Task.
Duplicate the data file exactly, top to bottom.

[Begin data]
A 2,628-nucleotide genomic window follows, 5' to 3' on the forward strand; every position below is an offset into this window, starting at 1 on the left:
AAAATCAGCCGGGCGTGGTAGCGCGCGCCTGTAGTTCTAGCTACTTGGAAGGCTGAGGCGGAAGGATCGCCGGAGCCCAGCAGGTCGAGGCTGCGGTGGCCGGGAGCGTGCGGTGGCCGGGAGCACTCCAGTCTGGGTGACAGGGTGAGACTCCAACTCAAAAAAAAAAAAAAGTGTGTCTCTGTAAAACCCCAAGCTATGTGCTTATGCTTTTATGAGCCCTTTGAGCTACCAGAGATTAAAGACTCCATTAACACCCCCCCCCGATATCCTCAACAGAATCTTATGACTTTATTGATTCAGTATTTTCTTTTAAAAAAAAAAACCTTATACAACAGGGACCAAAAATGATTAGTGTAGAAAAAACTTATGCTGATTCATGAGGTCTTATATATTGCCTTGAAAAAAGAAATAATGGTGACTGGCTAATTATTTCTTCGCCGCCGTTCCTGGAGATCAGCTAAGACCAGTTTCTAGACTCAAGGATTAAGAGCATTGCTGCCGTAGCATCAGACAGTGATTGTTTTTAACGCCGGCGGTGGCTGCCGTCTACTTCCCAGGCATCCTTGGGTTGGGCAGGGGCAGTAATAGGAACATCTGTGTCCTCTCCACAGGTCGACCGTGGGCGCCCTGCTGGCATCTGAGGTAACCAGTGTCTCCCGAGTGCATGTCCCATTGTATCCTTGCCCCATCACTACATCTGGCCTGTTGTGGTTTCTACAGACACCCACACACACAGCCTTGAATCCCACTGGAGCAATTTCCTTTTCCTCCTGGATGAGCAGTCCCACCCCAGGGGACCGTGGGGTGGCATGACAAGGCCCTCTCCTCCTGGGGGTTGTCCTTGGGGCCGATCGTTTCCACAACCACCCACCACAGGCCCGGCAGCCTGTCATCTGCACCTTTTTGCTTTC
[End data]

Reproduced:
A 2,628-nucleotide genomic window follows, 5' to 3' on the forward strand; every position below is an offset into this window, starting at 1 on the left:
AAAATCAGCCGGGCGTGGTAGCGCGCGCCTGTAGTTCTAGCTACTTGGAAGGCTGAGGCGGAAGGATCGCCGGAGCCCAGCAGGTCGAGGCTGCGGTGGCCGGGAGCGTGCGGTGGCCGGGAGCACTCCAGTCTGGGTGACAGGGTGAGACTCCAACTCAAAAAAAAAAAAAAGTGTGTCTCTGTAAAACCCCAAGCTATGTGCTTATGCTTTTATGAGCCCTTTGAGCTACCAGAGATTAAAGACTCCATTAACACCCCCCCCCGATATCCTCAACAGAATCTTATGACTTTATTGATTCAGTATTTTCTTTTAAAAAAAAAAACCTTATACAACAGGGACCAAAAATGATTAGTGTAGAAAAAACTTATGCTGATTCATGAGGTCTTATATATTGCCTTGAAAAAAGAAATAATGGTGACTGGCTAATTATTTCTTCGCCGCCGTTCCTGGAGATCAGCTAAGACCAGTTTCTAGACTCAAGGATTAAGAGCATTGCTGCCGTAGCATCAGACAGTGATTGTTTTTAACGCCGGCGGTGGCTGCCGTCTACTTCCCAGGCATCCTTGGGTTGGGCAGGGGCAGTAATAGGAACATCTGTGTCCTCTCCACAGGTCGACCGTGGGCGCCCTGCTGGCATCTGAGGTAACCAGTGTCTCCCGAGTGCATGTCCCATTGTATCCTTGCCCCATCACTACATCTGGCCTGTTGTGGTTTCTACAGACACCCACACACACAGCCTTGAATCCCACTGGAGCAATTTCCTTTTCCTCCTGGATGAGCAGTCCCACCCCAGGGGACCGTGGGGTGGCATGACAAGGCCCTCTCCTCCTGGGGGTTGTCCTTGGGGCCGATCGTTTCCACAACCACCCACCACAGGCCCGGCAGCCTGTCATCTGCACCTTTTTGCTTTC